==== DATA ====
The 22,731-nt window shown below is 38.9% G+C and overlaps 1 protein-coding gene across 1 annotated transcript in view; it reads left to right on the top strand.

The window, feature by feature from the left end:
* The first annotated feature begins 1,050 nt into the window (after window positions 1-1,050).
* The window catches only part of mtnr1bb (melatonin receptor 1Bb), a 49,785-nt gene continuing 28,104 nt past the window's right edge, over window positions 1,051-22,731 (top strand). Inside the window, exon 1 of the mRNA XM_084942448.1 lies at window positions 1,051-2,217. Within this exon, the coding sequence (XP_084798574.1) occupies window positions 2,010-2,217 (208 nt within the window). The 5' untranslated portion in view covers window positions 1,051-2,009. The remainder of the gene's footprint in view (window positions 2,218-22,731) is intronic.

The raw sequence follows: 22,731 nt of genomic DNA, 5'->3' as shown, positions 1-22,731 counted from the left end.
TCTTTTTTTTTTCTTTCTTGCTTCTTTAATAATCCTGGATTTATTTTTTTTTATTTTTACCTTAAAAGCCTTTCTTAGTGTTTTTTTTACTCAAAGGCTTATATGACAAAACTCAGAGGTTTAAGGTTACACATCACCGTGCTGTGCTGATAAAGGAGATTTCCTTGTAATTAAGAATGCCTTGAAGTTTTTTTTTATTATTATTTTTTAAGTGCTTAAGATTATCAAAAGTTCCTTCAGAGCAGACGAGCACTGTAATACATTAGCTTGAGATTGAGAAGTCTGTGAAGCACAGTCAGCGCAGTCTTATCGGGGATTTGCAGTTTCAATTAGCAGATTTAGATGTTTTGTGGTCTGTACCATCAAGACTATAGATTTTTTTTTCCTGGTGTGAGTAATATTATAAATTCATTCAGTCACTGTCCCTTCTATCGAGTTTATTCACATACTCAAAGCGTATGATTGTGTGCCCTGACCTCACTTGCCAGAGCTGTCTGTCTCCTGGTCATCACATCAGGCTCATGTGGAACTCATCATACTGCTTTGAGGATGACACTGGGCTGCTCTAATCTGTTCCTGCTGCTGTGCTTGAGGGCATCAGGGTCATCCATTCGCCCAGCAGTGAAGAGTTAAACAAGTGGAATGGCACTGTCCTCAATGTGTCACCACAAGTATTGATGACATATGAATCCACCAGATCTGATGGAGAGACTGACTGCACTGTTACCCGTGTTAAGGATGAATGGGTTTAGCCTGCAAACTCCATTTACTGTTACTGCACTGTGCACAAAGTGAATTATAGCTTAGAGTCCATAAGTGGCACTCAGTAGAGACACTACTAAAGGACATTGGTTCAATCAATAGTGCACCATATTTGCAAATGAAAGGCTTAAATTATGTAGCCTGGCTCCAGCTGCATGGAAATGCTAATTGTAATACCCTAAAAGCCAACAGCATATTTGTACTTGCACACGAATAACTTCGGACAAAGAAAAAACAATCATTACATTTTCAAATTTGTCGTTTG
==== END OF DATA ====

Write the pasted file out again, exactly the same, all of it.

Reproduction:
The 22,731-nt window shown below is 38.9% G+C and overlaps 1 protein-coding gene across 1 annotated transcript in view; it reads left to right on the top strand.

The window, feature by feature from the left end:
* The first annotated feature begins 1,050 nt into the window (after window positions 1-1,050).
* The window catches only part of mtnr1bb (melatonin receptor 1Bb), a 49,785-nt gene continuing 28,104 nt past the window's right edge, over window positions 1,051-22,731 (top strand). Inside the window, exon 1 of the mRNA XM_084942448.1 lies at window positions 1,051-2,217. Within this exon, the coding sequence (XP_084798574.1) occupies window positions 2,010-2,217 (208 nt within the window). The 5' untranslated portion in view covers window positions 1,051-2,009. The remainder of the gene's footprint in view (window positions 2,218-22,731) is intronic.

The raw sequence follows: 22,731 nt of genomic DNA, 5'->3' as shown, positions 1-22,731 counted from the left end.
TCTTTTTTTTTTCTTTCTTGCTTCTTTAATAATCCTGGATTTATTTTTTTTTATTTTTACCTTAAAAGCCTTTCTTAGTGTTTTTTTTACTCAAAGGCTTATATGACAAAACTCAGAGGTTTAAGGTTACACATCACCGTGCTGTGCTGATAAAGGAGATTTCCTTGTAATTAAGAATGCCTTGAAGTTTTTTTTTATTATTATTTTTTAAGTGCTTAAGATTATCAAAAGTTCCTTCAGAGCAGACGAGCACTGTAATACATTAGCTTGAGATTGAGAAGTCTGTGAAGCACAGTCAGCGCAGTCTTATCGGGGATTTGCAGTTTCAATTAGCAGATTTAGATGTTTTGTGGTCTGTACCATCAAGACTATAGATTTTTTTTTCCTGGTGTGAGTAATATTATAAATTCATTCAGTCACTGTCCCTTCTATCGAGTTTATTCACATACTCAAAGCGTATGATTGTGTGCCCTGACCTCACTTGCCAGAGCTGTCTGTCTCCTGGTCATCACATCAGGCTCATGTGGAACTCATCATACTGCTTTGAGGATGACACTGGGCTGCTCTAATCTGTTCCTGCTGCTGTGCTTGAGGGCATCAGGGTCATCCATTCGCCCAGCAGTGAAGAGTTAAACAAGTGGAATGGCACTGTCCTCAATGTGTCACCACAAGTATTGATGACATATGAATCCACCAGATCTGATGGAGAGACTGACTGCACTGTTACCCGTGTTAAGGATGAATGGGTTTAGCCTGCAAACTCCATTTACTGTTACTGCACTGTGCACAAAGTGAATTATAGCTTAGAGTCCATAAGTGGCACTCAGTAGAGACACTACTAAAGGACATTGGTTCAATCAATAGTGCACCATATTTGCAAATGAAAGGCTTAAATTATGTAGCCTGGCTCCAGCTGCATGGAAATGCTAATTGTAATACCCTAAAAGCCAACAGCATATTTGTACTTGCACACGAATAACTTCGGACAAAGAAAAAACAATCATTACATTTTCAAATTTGTCGTTTG